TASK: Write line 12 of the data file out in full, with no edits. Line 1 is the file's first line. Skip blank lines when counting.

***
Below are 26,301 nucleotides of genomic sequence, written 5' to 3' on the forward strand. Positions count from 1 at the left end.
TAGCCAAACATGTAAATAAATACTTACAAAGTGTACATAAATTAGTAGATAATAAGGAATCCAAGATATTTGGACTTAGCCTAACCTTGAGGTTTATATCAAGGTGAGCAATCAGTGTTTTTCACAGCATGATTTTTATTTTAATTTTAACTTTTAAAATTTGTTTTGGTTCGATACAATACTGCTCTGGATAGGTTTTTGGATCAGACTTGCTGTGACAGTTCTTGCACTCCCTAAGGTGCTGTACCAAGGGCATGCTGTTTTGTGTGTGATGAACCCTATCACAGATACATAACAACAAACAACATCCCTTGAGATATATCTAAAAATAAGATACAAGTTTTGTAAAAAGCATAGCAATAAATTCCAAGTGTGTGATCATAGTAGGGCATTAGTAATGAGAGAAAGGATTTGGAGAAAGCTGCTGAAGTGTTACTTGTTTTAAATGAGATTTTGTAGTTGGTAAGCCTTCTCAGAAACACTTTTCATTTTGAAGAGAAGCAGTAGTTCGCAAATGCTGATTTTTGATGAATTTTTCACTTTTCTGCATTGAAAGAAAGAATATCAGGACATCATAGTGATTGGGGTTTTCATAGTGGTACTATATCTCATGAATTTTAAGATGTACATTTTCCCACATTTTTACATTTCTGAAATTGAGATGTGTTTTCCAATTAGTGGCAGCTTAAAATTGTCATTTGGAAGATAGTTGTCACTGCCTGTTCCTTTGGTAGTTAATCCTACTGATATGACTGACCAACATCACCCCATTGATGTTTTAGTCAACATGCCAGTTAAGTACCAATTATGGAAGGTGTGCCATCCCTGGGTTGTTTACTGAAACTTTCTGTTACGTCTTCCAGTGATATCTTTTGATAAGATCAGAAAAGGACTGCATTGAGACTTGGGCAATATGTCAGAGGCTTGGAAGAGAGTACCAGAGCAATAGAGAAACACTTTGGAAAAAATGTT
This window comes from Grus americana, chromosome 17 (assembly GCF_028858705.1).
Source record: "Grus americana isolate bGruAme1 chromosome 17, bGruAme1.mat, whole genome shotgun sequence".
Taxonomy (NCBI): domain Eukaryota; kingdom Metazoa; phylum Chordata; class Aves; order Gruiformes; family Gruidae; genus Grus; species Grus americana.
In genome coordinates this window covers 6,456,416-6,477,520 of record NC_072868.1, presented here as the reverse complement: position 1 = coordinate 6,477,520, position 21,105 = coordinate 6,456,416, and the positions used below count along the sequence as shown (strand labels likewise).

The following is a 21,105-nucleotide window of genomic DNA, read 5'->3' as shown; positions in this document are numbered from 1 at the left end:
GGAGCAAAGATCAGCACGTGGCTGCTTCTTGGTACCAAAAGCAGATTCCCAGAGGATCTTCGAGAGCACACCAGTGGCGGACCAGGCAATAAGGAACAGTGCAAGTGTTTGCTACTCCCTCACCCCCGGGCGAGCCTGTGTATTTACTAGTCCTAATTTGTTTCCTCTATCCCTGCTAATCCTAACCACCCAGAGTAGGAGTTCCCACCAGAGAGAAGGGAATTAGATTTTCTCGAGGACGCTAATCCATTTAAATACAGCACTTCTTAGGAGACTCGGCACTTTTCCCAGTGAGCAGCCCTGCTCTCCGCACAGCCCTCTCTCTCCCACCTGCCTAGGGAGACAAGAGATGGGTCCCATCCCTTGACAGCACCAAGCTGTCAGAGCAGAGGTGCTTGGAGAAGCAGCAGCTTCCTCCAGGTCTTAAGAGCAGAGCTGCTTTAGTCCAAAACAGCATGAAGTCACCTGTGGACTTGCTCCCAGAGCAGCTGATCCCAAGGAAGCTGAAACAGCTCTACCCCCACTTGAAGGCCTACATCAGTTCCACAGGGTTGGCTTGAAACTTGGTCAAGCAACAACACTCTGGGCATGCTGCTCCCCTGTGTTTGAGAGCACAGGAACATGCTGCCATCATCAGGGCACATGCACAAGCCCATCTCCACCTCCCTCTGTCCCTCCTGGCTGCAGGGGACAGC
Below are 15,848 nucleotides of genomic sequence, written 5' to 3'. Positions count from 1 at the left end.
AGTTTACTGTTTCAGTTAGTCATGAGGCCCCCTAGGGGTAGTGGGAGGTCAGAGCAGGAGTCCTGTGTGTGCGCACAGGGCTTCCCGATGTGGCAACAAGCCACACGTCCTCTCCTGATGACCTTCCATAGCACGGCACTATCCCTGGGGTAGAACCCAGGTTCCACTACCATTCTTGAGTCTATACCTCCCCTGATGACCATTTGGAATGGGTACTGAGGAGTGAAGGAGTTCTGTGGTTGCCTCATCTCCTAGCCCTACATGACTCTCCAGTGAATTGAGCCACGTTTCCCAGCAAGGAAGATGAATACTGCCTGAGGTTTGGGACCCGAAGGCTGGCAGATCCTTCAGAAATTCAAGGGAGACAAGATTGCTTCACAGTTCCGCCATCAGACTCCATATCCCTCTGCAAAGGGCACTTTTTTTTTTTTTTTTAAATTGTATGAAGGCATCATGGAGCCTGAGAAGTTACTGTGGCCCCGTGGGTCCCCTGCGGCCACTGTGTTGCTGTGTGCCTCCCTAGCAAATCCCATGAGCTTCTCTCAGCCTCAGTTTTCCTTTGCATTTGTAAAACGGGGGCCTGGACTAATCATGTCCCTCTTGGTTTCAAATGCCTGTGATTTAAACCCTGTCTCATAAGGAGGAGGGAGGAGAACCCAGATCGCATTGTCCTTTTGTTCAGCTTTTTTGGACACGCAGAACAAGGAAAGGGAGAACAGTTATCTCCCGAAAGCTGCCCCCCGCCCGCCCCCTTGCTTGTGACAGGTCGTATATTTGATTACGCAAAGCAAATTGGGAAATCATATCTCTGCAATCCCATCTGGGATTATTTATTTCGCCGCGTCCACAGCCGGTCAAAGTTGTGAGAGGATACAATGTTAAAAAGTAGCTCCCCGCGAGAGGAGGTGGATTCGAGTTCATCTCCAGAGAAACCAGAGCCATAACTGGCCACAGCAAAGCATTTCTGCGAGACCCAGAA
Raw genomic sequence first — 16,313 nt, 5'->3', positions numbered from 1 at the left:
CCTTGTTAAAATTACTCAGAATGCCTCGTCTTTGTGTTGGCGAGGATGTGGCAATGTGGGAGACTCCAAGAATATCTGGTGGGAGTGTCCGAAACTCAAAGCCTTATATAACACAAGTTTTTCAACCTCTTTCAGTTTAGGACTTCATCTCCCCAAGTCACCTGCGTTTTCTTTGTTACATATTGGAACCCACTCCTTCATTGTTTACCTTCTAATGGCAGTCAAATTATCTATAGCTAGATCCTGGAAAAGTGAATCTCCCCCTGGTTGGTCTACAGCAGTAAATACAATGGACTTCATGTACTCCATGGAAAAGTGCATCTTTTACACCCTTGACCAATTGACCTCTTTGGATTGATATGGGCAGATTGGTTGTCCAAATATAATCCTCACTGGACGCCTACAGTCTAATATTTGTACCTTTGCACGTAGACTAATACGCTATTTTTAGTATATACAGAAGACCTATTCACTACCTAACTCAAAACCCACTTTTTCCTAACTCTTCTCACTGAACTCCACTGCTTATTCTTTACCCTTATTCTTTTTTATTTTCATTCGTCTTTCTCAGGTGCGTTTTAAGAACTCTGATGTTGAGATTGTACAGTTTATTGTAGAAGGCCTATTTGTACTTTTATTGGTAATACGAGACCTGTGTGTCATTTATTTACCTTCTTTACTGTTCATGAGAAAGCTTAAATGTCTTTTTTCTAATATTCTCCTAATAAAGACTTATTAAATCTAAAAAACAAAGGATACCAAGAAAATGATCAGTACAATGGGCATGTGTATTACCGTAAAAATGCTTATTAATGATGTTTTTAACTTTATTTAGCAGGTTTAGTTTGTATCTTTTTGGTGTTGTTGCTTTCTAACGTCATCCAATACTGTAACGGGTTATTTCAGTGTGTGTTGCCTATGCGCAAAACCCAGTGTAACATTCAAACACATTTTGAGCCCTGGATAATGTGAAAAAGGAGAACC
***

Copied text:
CCTTGTTAAAATTACTCAGAATGCCTCGTCTTTGTGTTGGCGAGGATGTGGCAATGTGGGAGACTCCAAGAATATCTGGTGGGAGTGTCCGAAACTCAAAGCCTTATATAACACAAGTTTTTCAACCTCTTTCAGTTTAGGACTTCATCTCCCCAAGTCACCTGCGTTTTCTTTGTTACATATTGGAACCCACTCCTTCATTGTTTACCTTCTAATGGCAGTCAAATTATCTATAGCTAGATCCTGGAAAAGTGAATCTCCCCCTGGTTGGTCTACAGCAGTAAATACAATGGACTTCATGTACTCCATGGAAAAGTGCATCTTTTACACCCTTGACCAATTGACCTCTTTGGATTGATATGGGCAGATTGGTTGTCCAAATATAATCCTCACTGGACGCCTACAGTCTAATATTTGTACCTTTGCACGTAGACTAATACGCTATTTTTAGTATATACAGAAGACCTATTCACTACCTAACTCAAAACCCACTTTTTCCTAACTCTTCTCACTGAACTCCACTGCTTATTCTTTACCCTTATTCTTTTTTATTTTCATTCGTCTTTCTCAGGTGCGTTTTAAGAACTCTGATGTTGAGATTGTACAGTTTATTGTAGAAGGCCTATTTGTACTTTTATTGGTAATACGAGACCTGTGTGTCATTTATTTACCTTCTTTACTGTTCATGAGAAAGCTTAAATGTCTTTTTTCTAATATTCTCCTAATAAAGACTTATTAAATCTAAAAAACAAAGGATACCAAGAAAATGATCAGTACAATGGGCATGTGTATTACCGTAAAAATGCTTATTAATGATGTTTTTAACTTTATTTAGCAGGTTTAGTTTGTATCTTTTTGGTGTTGTTGCTTTCTAACGTCATCCAATACTGTAACGGGTTATTTCAGTGTGTGTTGCCTATGCGCAAAACCCAGTGTAACATTCAAACACATTTTGAGCCCTGGATAATGTGAAAAAGGAGAACC